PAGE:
So there I was, the quintessential battered athlete, standing in a silly little "johnnie" so physical therapist Susan Lattanzi could put me through my paces.
I had arrived on her doorstep at Mount Auburn Physical Therapy Associates in Watertown because my right shoulder was killing me. I had just joined a swim team and suddenly increased my weekly yardage substantially. By the time I saw Lattanzi, I couldn't swim 15 minutes without my shoulder screeching in protest.
She had me put my arm by my side, thumb facing forward, then lift it overhead alongside my ear. No problem. Then, another arm lift with my palm up and the arm raised to the side to shoulder level. Ouch!
My rotator cuff was damaged, but it felt better within weeks, after physical therapy with ultrasound to improve blood flow, deep friction massage to break up microscopic scarring, and home strengthening exercises. No surgery! Back to swimming!
No one keeps good track of visits to physical therapists, but there is so much demand that there are now more than 200 training programs in the United States, up from 140 just 10 years ago. Physical therapists are also better trained than ever before, with the number getting doctorates soaring.
Despite growing demand, in some ways it's easier than ever to see a physical therapist. Most states allow patients "direct access" without a doctor's referral, though in some cases, insurance companies will not pay for physical therapy without a referral.
"Physical therapy is booming. We can't get them out of school fast enough. Hospitals are crying out for physical therapists all over the country," said Dr. Jeffrey B. Palmer , director of physical medicine and rehabilitation at Johns Hopkins Medical Institutions.
Part of the growing demand is because the population is getting older and creakier. But much of it, particularly for problems like back pain, he said, "is the desire for conservative management."
Dr. Lyle Micheli , an orthopedic surgeon and director of sports medicine at Children's Hospital Boston, said he now sends 90 percent of patients "to physical therapy instead of surgery."
At the Spine Center at New England Baptist Hospital, Dr. Geno Martinez, who specializes in rehabilitation medicine, tells many patients that their back pain will improve if they get moving with the help of a physical therapist. Though some physicians still don't believe it, he said, "in reality, back pain, in general, is not a surgical condition."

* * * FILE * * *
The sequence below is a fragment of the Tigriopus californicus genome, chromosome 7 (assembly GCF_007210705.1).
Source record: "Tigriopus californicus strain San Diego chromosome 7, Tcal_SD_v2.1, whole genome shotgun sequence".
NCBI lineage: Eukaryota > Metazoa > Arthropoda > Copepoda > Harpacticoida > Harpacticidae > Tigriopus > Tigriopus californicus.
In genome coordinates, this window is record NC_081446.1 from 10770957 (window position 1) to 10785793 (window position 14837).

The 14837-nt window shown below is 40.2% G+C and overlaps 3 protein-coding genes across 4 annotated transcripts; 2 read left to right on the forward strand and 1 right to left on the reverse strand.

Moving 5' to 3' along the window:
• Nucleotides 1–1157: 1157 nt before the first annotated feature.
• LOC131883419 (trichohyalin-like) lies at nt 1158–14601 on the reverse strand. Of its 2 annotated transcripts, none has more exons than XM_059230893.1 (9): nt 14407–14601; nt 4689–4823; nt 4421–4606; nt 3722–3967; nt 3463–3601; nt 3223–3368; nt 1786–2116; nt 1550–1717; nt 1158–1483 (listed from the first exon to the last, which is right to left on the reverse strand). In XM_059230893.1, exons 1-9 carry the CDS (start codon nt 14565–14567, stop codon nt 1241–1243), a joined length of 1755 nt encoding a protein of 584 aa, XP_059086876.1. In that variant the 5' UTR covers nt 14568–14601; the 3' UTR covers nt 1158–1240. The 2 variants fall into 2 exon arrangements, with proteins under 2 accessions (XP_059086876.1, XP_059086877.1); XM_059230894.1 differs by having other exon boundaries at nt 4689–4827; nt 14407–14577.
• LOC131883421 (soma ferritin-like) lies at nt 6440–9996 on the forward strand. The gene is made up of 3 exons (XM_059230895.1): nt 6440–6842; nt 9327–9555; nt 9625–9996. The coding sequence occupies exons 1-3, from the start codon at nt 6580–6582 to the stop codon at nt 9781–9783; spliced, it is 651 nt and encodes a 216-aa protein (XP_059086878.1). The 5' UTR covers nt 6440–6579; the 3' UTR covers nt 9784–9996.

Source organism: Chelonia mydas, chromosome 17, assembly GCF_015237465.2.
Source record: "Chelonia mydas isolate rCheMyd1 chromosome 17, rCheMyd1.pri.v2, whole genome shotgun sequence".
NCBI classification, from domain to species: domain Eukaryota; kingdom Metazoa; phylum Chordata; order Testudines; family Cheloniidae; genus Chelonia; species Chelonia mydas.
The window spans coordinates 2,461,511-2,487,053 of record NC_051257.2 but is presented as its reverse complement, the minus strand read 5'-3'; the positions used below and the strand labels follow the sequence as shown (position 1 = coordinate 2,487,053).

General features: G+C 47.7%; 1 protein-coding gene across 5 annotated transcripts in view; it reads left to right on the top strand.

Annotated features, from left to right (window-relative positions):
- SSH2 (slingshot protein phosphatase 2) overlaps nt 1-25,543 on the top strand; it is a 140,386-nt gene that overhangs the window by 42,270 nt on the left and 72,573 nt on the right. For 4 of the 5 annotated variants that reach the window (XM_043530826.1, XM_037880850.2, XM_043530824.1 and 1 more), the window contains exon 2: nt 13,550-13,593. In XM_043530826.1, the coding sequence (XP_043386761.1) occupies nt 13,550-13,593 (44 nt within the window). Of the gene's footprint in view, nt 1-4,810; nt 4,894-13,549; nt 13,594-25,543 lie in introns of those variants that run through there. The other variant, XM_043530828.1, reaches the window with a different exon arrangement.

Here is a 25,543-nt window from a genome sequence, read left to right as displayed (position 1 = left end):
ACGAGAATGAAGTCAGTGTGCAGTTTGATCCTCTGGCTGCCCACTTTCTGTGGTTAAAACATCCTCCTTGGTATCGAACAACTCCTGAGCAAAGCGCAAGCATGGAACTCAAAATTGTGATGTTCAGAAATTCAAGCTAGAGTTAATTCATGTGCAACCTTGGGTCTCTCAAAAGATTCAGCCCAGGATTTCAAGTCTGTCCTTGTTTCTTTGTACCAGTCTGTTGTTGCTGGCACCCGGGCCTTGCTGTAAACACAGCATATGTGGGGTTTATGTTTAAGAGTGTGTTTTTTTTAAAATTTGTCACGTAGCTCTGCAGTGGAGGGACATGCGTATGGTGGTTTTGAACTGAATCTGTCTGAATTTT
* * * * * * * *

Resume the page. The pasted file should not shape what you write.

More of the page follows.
Further driving the popularity of physical therapy is the fact that therapists can offer one-stop shopping, not just spinal manipulation or massaging muscles to get rid of tension. Physical therapists offer highly individualized programs of specific exercises and therapy to heal injuries, said Diane Maeda , a physical therapist supervisor at the UCLA Medical Center. By contrast, other physical therapists said, personal trainers in health clubs know how to build muscle but often do not have the lengthy medical training that physical therapists do.
There is also growing evidence of the efficacy of physical therapy for specific problems.
In the old days, physical therapists often stuck to a one-size-fits-all approach, using the same techniques -- massage, heat, stretching -- for everybody. Now they have a much better idea of which techniques work for which symptoms, especially with back pain.
Anthony Delitto , chairman of the department of physical therapy at the University of Pittsburgh, is one of the leaders in the emerging field of "evidence-based" physical therapy. Physical therapists, like others in medicine, are increasingly trying to base their treatments on research showing what works and what doesn't.
Delitto, for instance, has developed "prediction rules" for which patients with back pain will respond to which exercises.
But it's not just back pain that sends people to physical therapists. In addition to shoulder problems like mine, people go for help with neurological diseases such as multiple sclerosis, stroke, and even dizziness, among other things.
For those with multiple sclerosis, said Palmer of Hopkins, physical therapy doesn't change the course of the disease, but it can help them move better within their limits.
For stroke patients, there is "very good evidence that movement therapy can produce changes in the brain, or reprogramming," Palmer said. Brain scans show physical therapy can alter the brain so that a function, like moving an arm, that would normally be controlled by the damaged area of the brain can eventually be controlled by another area.
Anne Hartnett , 61, a Watertown health educator and artist, said physical therapy was tremendously helpful for her headaches and balance problems. Almost two years ago, Hartnett had a virus that attacked her inner ear -- which sends signals that help the brain perceive motion and the body's position in space.
She went to see Janet Callahan , a physical therapist at Massachusetts General Hospital, who taught her a series of exercises in which she keeps her eyes steady on a fixed target while moving her head. Over time, Callahan said, this teaches the brain to respond better to motion and orientation signals from what is remaining of Hartnett's inner ear function.
In the early months of therapy, Hartnett still could not stand and carry on a conversation without getting dizzy. She "lurched" around, she said, and felt that she had to explain to strangers that "I am not a drunk."
The physical therapy, Hartnett said, is slowly giving her back her life: "It is a godsend."
Judy Foreman is a freelance columnist who can be contacted at firstname.lastname@example.org.